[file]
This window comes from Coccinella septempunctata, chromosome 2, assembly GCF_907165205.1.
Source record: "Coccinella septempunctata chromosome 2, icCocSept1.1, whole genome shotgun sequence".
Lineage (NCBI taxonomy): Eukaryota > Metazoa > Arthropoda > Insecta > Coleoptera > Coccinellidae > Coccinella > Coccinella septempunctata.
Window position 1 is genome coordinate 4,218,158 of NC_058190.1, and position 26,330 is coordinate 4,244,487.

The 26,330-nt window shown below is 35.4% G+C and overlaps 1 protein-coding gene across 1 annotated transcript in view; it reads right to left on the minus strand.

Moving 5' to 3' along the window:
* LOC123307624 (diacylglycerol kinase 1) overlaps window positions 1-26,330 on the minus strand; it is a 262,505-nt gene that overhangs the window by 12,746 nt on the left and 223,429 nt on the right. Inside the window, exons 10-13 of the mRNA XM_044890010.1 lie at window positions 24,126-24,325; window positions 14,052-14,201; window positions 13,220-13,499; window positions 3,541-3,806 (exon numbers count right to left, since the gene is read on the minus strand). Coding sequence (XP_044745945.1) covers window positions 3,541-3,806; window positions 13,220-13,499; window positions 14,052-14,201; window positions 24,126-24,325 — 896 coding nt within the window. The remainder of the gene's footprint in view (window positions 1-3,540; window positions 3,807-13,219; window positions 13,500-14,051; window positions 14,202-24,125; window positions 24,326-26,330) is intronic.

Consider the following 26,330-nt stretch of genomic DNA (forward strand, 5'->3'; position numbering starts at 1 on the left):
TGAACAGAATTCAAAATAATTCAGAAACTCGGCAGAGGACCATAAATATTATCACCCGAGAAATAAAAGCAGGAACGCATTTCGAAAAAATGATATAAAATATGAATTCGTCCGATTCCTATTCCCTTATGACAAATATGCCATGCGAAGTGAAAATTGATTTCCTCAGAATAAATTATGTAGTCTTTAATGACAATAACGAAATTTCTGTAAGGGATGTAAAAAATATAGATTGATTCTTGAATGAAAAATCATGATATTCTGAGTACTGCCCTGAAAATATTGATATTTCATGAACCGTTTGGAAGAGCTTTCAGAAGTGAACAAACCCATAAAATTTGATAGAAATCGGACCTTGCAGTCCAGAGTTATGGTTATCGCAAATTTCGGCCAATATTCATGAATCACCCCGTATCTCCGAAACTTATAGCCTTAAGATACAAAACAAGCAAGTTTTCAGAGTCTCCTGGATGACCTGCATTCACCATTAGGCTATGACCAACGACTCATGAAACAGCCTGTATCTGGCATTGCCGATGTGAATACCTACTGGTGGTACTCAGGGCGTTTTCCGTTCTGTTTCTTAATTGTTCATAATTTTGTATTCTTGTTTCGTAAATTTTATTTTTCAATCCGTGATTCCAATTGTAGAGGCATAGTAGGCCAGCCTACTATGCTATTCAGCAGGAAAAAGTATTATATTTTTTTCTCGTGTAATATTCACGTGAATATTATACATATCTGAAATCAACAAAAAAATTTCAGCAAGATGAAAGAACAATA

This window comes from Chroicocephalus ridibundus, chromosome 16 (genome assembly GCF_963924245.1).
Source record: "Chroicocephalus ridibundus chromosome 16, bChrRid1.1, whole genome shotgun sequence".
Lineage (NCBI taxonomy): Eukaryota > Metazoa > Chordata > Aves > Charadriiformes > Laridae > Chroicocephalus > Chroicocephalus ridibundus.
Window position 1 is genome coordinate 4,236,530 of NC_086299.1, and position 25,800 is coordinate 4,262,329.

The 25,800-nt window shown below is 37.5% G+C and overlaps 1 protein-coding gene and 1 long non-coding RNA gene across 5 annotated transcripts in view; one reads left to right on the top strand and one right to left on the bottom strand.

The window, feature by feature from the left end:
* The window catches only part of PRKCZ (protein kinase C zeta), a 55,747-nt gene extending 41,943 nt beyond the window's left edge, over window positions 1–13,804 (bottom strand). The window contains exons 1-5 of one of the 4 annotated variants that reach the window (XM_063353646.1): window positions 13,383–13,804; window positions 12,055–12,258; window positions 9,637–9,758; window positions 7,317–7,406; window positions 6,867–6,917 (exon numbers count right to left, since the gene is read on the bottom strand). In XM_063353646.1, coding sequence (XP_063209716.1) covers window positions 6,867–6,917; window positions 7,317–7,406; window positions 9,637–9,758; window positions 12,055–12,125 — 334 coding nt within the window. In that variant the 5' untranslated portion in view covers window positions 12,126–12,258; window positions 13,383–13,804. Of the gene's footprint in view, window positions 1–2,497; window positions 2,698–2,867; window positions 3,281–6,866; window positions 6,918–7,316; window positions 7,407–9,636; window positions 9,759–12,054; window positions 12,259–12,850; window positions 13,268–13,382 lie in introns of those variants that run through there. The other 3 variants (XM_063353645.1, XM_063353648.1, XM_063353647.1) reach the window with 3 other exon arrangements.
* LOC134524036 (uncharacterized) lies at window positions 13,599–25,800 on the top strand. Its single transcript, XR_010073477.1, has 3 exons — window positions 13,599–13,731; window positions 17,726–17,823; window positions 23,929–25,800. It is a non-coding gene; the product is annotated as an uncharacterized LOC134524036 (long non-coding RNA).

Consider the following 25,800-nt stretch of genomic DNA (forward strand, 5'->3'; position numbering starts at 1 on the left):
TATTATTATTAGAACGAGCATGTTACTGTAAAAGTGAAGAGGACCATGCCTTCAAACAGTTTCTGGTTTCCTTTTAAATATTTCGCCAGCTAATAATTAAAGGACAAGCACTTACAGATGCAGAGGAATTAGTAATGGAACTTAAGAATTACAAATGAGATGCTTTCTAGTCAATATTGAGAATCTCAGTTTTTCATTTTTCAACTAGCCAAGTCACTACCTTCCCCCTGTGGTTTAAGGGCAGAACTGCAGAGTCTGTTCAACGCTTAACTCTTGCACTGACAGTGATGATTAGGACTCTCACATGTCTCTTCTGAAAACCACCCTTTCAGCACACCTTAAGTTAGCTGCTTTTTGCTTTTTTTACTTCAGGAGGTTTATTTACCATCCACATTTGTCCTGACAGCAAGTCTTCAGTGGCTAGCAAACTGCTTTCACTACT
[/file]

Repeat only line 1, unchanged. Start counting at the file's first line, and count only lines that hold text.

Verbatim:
This window comes from Coccinella septempunctata, chromosome 2, assembly GCF_907165205.1.